Some Fallacies That We Have Named

The fallacies below haven't shown up in any our our books or readings, so we will name them ourselves:

  • The Appeal to Innumeracy

    Arguments based on mathematical calculations or graphs are immediately ignored by almost all readers because "they don't do math" and assume that all arguments based on math or graphs are just examples of "figures don't lie, but liars sure do figure!"

  • The Fallacy of Assumed Linearity

    This one is related to the Appeal to Innumeracy. If a graph shows that something is going up with time, the assumption is made that it will continue to rise in the same way forever. "The Stock Market has been going up for the last two years, therefore we should move all the Social Security funds into the market to increase the money available to Seniors through the year 2050."

  • The Fallacy of Label Slapping

    Just because you can slap a Fallacy label on something does not make it untrue. When you cite an expert opinion, the expert may actually know what he or she is talking about. You can't dismiss this as Appeal to Authority. When someone tells you that an antihistamine really helped with his hay fever, do you not try that over-the-counter medication because his recommendation was a Testimonial? Label Slapping is a common game in politics, of course. Would you vote for someone who is a "San Francisco Liberal"?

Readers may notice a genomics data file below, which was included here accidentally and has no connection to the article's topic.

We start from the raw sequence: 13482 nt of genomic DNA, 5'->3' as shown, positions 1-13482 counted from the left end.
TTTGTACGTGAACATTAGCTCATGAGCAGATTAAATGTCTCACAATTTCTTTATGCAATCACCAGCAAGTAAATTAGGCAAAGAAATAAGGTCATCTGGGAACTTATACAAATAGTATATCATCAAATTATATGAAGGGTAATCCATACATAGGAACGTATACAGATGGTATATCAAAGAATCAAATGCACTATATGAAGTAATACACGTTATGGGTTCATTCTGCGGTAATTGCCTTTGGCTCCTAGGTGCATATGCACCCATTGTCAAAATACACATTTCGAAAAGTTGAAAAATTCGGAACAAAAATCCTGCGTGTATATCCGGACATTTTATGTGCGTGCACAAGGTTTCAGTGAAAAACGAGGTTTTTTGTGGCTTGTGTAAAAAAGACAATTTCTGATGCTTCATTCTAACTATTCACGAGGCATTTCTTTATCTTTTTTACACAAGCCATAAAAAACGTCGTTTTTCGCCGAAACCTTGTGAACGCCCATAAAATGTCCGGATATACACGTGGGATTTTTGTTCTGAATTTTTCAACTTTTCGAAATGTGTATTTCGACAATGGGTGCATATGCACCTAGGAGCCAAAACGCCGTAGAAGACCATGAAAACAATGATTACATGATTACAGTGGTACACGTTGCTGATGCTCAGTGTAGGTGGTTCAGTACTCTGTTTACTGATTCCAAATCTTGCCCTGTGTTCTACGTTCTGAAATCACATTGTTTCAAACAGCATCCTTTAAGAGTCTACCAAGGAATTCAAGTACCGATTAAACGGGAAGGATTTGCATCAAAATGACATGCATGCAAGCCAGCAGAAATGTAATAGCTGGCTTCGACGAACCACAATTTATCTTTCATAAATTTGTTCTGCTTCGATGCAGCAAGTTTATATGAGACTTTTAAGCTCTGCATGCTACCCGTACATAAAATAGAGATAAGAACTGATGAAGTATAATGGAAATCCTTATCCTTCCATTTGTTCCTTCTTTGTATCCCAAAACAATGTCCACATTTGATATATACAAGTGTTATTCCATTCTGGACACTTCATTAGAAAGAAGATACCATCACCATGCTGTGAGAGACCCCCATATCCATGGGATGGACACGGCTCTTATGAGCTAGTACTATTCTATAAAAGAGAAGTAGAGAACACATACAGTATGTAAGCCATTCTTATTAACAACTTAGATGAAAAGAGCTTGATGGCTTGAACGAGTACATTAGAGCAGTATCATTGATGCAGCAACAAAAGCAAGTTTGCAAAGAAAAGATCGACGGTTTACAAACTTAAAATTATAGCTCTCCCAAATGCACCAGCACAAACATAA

• The Appeal to Invincible Ignorance

    Do not confuse this with the Appeal to Ignorance, which is very different. The Appeal to Ignorance can be summed up in the phrase: "Absence of evidence is not evidence of absence." In other words, you can't claim that space aliens stopped your car because nobody riding with you can tell you why it won't start.

    The Appeal to Invincible Ignorance is used when someone clings to an incorrect belief, even in the face of overwhelming evidence to the contrary. "I don't care what science tells us about the age of the Earth. I know it is 6000 years old, and you can't convice me otherwise, no matter what you say."

  • The Appeal to Baloney

    "If you can't dazzle them with logic, then baffle them with baloney." Psuedoscientific claims often substitute elaborate scientific-sounding "theories" for an actual logical argument backed up with real evidence. The term "Baloney Detection Kit" was made popular by Carl Sagan. BDK's are offered by many authors in Critical Thinking.